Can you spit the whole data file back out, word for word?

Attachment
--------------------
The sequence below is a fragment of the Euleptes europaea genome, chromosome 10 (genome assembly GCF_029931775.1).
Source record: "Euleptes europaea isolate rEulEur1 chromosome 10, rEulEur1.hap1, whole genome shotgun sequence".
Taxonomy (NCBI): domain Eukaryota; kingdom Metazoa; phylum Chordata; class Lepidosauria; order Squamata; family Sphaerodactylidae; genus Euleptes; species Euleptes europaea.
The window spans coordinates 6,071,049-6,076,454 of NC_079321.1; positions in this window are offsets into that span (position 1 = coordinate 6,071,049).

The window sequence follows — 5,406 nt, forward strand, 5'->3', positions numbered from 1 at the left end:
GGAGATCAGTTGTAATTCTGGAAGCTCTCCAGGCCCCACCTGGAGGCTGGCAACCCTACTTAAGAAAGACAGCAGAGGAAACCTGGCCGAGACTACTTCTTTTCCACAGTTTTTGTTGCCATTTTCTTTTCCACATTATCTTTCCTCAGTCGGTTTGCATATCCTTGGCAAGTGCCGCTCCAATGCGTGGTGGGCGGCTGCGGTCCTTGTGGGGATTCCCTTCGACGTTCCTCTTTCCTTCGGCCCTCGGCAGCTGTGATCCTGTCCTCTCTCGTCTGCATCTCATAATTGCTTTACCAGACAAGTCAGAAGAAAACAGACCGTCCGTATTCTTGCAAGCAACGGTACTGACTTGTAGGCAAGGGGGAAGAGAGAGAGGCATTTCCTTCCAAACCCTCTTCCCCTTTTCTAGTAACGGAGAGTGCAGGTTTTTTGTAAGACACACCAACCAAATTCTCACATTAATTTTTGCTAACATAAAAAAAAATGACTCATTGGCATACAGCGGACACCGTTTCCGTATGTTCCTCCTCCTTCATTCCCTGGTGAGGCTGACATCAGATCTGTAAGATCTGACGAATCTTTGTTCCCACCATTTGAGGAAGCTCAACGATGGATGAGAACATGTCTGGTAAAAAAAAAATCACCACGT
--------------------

The sequence below is a fragment of the Euleptes europaea genome, chromosome 10 (genome assembly GCF_029931775.1).
Source record: "Euleptes europaea isolate rEulEur1 chromosome 10, rEulEur1.hap1, whole genome shotgun sequence".
Taxonomy (NCBI): domain Eukaryota; kingdom Metazoa; phylum Chordata; class Lepidosauria; order Squamata; family Sphaerodactylidae; genus Euleptes; species Euleptes europaea.
The window spans coordinates 6,071,049-6,076,454 of NC_079321.1; positions in this window are offsets into that span (position 1 = coordinate 6,071,049).

The window sequence follows — 5,406 nt, forward strand, 5'->3', positions numbered from 1 at the left end:
GGAGATCAGTTGTAATTCTGGAAGCTCTCCAGGCCCCACCTGGAGGCTGGCAACCCTACTTAAGAAAGACAGCAGAGGAAACCTGGCCGAGACTACTTCTTTTCCACAGTTTTTGTTGCCATTTTCTTTTCCACATTATCTTTCCTCAGTCGGTTTGCATATCCTTGGCAAGTGCCGCTCCAATGCGTGGTGGGCGGCTGCGGTCCTTGTGGGGATTCCCTTCGACGTTCCTCTTTCCTTCGGCCCTCGGCAGCTGTGATCCTGTCCTCTCTCGTCTGCATCTCATAATTGCTTTACCAGACAAGTCAGAAGAAAACAGACCGTCCGTATTCTTGCAAGCAACGGTACTGACTTGTAGGCAAGGGGGAAGAGAGAGAGGCATTTCCTTCCAAACCCTCTTCCCCTTTTCTAGTAACGGAGAGTGCAGGTTTTTTGTAAGACACACCAACCAAATTCTCACATTAATTTTTGCTAACATAAAAAAAAATGACTCATTGGCATACAGCGGACACCGTTTCCGTATGTTCCTCCTCCTTCATTCCCTGGTGAGGCTGACATCAGATCTGTAAGATCTGACGAATCTTTGTTCCCACCATTTGAGGAAGCTCAACGATGGATGAGAACATGTCTGGTAAAAAAAAAATCACCACGT